This one was something unexpected for me. I have been a faithful follower of this series so I have gotten to know the world and the characters pretty well. I enjoy the college backdrop and the frat boy antics and their affairs of the heart. In this latest installment there were some changes, namely this one was longer and had more room to develop the story and characters. I liked where it went.
The book should definitely be read in order due to the fact that the recurring characters’ plot threads are continued in the background, there are many mentions of past events that would be confusing to read in isolation, and the main characters’ story lines began earlier.
Things begin when Toby comes to a party at Sebastian and Brad’s that included many from Brad’s frat, TAG, and Sebastian’s group of post-grad friends. Toby is at a bit of a loss when he sees all his friends are there with their partners and are in committed relationships. He’s both jealous of what they have, but at the same time convinced that commitment to someone is not for him. He has a certain disdain for the big, muscle-bound, non-intellectual jocks that are there until he sets eyes on Tank’s little brother, Jock. He knows Jock’s story and suspects that in spite of the outing he had at his old school, that Jock is virginal territory- his favorite.
Jock comes to the party, but isn’t really in the mood. He’s been on a short fuse and can’t even let his irritation fly because the very people who make him angry are good intentioned. He’s still bruised over his very public revealing through the picture that announced to the world that he is gay and now he’s stuck navigating this sudden change from closeted to openly gay status with his brother, Tank, and the other frat guys coming over super-sensitive on him making him feel like a freak. The trouble is that Jock is confused. He knows he’s gay, but that’s all he knows. He has no real experience with what that means physically, mentally or emotionally. He is fascinated by Toby and wouldn’t mind trying something with him, but he is conscious of others around them for his first fumbling efforts and he really doesn’t know how to get what he wants. Brad tries to help him, but some of what Brad explains about gay relationships makes Jock realize that he’s not sure he can ever do a relationship so he avoids Toby out of fear of what he thinks Toby will expect and sticks to those with no expectations at all. But still…his mind is always on Toby.
Toby isn’t sure what to make of his encounters with Jock. He can’t get a read on him. Jock advances and then pulls away. Toby is hurt when he felt a connection over their night together only to discover that Jock scratched his itch and moved on. For the first time, Toby wants something with another guy and that guy is interested, but not interested enough. Things get awkward and then come to a head when they end up in a small group and close quarters when they are part of a school abroad program. Hijinks happen when a group of frat boys do their own version of culture immersion, but in between adventures Jock must figure out what he really wants and what he really thinks before Toby decides enough is enough.
The plot on this one is fascinating in its way. There were so many things to grab my attention. Out of all the books in this series, I think this one developed the story and characters the most though I suppose being longer helped. I was startled by the change in tone and direction, but I liked it too.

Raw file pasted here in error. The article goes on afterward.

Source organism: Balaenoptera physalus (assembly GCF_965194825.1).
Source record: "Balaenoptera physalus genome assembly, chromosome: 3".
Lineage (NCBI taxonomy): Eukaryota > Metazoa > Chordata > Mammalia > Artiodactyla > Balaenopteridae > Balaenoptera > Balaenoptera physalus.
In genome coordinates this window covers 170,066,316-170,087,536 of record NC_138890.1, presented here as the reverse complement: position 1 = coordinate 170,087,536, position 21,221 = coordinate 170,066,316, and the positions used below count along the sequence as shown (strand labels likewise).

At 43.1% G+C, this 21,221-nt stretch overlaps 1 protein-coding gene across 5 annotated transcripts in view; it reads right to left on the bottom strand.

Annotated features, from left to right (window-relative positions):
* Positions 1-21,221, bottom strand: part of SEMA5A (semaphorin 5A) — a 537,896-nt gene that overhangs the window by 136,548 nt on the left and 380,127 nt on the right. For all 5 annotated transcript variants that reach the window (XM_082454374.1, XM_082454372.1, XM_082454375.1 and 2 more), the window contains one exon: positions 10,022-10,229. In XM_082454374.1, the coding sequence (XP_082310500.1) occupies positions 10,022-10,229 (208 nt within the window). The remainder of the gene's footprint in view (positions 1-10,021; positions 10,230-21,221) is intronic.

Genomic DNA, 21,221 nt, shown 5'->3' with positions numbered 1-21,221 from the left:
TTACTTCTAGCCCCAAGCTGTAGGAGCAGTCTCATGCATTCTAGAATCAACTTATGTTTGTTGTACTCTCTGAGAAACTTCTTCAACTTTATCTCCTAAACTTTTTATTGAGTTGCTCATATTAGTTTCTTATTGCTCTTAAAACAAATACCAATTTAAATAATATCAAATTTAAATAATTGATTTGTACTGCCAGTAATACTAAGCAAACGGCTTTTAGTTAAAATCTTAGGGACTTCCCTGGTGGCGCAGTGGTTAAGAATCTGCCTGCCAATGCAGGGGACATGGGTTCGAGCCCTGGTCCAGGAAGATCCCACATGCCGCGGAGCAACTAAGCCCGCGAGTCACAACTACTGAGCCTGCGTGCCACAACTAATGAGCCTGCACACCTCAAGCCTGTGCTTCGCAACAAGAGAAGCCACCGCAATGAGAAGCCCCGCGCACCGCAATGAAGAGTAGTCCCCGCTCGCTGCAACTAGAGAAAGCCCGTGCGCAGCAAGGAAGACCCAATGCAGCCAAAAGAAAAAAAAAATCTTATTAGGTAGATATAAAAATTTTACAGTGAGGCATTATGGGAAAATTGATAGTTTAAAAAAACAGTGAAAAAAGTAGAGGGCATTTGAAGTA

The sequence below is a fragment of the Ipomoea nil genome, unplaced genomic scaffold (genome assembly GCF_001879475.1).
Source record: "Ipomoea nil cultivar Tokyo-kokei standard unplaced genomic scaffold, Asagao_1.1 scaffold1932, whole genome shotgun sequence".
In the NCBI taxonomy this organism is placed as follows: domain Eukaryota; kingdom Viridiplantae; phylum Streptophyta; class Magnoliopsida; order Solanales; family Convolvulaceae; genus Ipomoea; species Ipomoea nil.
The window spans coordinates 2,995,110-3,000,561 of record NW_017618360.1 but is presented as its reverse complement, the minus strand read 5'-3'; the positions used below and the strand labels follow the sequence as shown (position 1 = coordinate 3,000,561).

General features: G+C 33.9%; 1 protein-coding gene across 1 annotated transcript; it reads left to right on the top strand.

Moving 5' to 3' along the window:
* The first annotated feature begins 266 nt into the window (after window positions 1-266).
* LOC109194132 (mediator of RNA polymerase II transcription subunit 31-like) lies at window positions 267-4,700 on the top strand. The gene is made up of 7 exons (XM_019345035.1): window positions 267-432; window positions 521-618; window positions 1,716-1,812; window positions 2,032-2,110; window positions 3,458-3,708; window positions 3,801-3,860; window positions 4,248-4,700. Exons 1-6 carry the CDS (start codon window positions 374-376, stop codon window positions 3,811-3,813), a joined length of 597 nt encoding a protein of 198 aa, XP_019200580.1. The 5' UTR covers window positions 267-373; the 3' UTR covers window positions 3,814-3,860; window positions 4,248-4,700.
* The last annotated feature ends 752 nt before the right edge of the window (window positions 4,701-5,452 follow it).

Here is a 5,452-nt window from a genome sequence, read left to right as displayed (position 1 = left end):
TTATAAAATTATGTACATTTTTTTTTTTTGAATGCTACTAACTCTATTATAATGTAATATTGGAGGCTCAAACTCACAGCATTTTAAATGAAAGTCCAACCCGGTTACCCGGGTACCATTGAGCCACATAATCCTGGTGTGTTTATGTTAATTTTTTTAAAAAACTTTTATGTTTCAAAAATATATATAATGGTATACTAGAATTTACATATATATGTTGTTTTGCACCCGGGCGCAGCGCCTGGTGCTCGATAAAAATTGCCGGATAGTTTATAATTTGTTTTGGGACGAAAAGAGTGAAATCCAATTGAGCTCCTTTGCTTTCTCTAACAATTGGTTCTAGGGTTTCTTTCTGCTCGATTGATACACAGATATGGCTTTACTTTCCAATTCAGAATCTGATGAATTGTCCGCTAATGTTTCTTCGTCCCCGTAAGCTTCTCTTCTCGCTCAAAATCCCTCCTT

Not to say that it didn’t have its lighter moments, because it did. Those zany TAG guys and their plans and training exercises all to combat the imaginary ‘beer terrorist plot’ just cracked me up. And the way their mental reasoning worked? They were off the hook.
The story is told from Toby and Jock taking turns with the narration. I admit that at first I wasn’t sold on the pairing of these two as the romantic interests. In the first few scenes, I just couldn’t see them together since they were in two very different places in their thinking and what they wanted. Some time after that, I warmed to the idea some what, but still felt even when all was said and done that it was a stretch for me.
Toby is the older more cynical sort with wry humor, but yet vulnerable feelings. I didn’t like Toby at first when he was being all smarmy and plotting with his seduction of Jock, but then I got to know him better. He was drifting in so many ways. However, when confronted with Jock, he was willing to take a chance on him. Toby was so patient and understanding which was new territory for the guy who flitted from guy to guy just enjoying the moment. He was a bit angsty, but it made sense the way he had to tiptoe around Jock’s ignorance, issues and fears.
For Jock’s part, it is a journey of sorts as he grows into who he is and accepting the changes that come with that. I wanted to be frustrated with him because of the way his learning through trial and error was affecting Toby, but there was something about him that made me sympathetic more than irritated. He really was struggling and lost. It gives me new appreciation for those who go through this struggle as they come into their own. He stumbled and bungled things, but he did grow and learn. I liked who he was at the end of it all.
I feel the need to mention especially how much I enjoyed this little jaunt into France. The description of the places, people, food, activities and just the feel made their little village in Provence almost its own character in the story. I was envious of fictional people to be a part of all that.
All in all, I liked this one that blended a strong character-driven romance and a light college age romp. Those who appreciate New Adult M/M Romance should give this series a try.
My thanks to Riptide for the opportunity to read this book in exchange for my honest review.
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